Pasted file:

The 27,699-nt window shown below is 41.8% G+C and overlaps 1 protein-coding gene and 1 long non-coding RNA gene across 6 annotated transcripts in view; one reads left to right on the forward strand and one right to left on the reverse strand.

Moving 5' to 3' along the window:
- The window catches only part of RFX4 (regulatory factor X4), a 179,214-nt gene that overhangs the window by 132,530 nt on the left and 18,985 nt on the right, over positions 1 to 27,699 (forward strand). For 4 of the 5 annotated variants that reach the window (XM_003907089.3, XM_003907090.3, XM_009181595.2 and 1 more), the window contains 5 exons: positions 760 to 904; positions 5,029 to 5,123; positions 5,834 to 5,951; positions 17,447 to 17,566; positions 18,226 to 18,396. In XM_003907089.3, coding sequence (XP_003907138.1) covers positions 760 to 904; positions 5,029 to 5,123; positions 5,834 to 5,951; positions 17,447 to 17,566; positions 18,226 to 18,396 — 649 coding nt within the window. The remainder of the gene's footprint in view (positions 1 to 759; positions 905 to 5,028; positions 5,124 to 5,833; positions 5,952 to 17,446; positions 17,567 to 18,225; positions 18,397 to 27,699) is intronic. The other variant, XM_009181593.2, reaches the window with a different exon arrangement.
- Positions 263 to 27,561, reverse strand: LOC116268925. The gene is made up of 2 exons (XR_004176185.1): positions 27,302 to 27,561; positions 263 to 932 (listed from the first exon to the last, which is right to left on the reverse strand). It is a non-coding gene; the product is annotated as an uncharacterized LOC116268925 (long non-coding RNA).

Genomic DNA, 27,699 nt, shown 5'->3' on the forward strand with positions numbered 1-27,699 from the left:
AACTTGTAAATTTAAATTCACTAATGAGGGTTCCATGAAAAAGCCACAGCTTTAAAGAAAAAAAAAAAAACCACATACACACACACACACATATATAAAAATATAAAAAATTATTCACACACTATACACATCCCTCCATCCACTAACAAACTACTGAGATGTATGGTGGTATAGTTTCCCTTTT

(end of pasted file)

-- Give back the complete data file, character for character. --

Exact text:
The 27,699-nt window shown below is 41.8% G+C and overlaps 1 protein-coding gene and 1 long non-coding RNA gene across 6 annotated transcripts in view; one reads left to right on the forward strand and one right to left on the reverse strand.

Moving 5' to 3' along the window:
- The window catches only part of RFX4 (regulatory factor X4), a 179,214-nt gene that overhangs the window by 132,530 nt on the left and 18,985 nt on the right, over positions 1 to 27,699 (forward strand). For 4 of the 5 annotated variants that reach the window (XM_003907089.3, XM_003907090.3, XM_009181595.2 and 1 more), the window contains 5 exons: positions 760 to 904; positions 5,029 to 5,123; positions 5,834 to 5,951; positions 17,447 to 17,566; positions 18,226 to 18,396. In XM_003907089.3, coding sequence (XP_003907138.1) covers positions 760 to 904; positions 5,029 to 5,123; positions 5,834 to 5,951; positions 17,447 to 17,566; positions 18,226 to 18,396 — 649 coding nt within the window. The remainder of the gene's footprint in view (positions 1 to 759; positions 905 to 5,028; positions 5,124 to 5,833; positions 5,952 to 17,446; positions 17,567 to 18,225; positions 18,397 to 27,699) is intronic. The other variant, XM_009181593.2, reaches the window with a different exon arrangement.
- Positions 263 to 27,561, reverse strand: LOC116268925. The gene is made up of 2 exons (XR_004176185.1): positions 27,302 to 27,561; positions 263 to 932 (listed from the first exon to the last, which is right to left on the reverse strand). It is a non-coding gene; the product is annotated as an uncharacterized LOC116268925 (long non-coding RNA).

Genomic DNA, 27,699 nt, shown 5'->3' on the forward strand with positions numbered 1-27,699 from the left:
AACTTGTAAATTTAAATTCACTAATGAGGGTTCCATGAAAAAGCCACAGCTTTAAAGAAAAAAAAAAAAACCACATACACACACACACACATATATAAAAATATAAAAAATTATTCACACACTATACACATCCCTCCATCCACTAACAAACTACTGAGATGTATGGTGGTATAGTTTCCCTTTT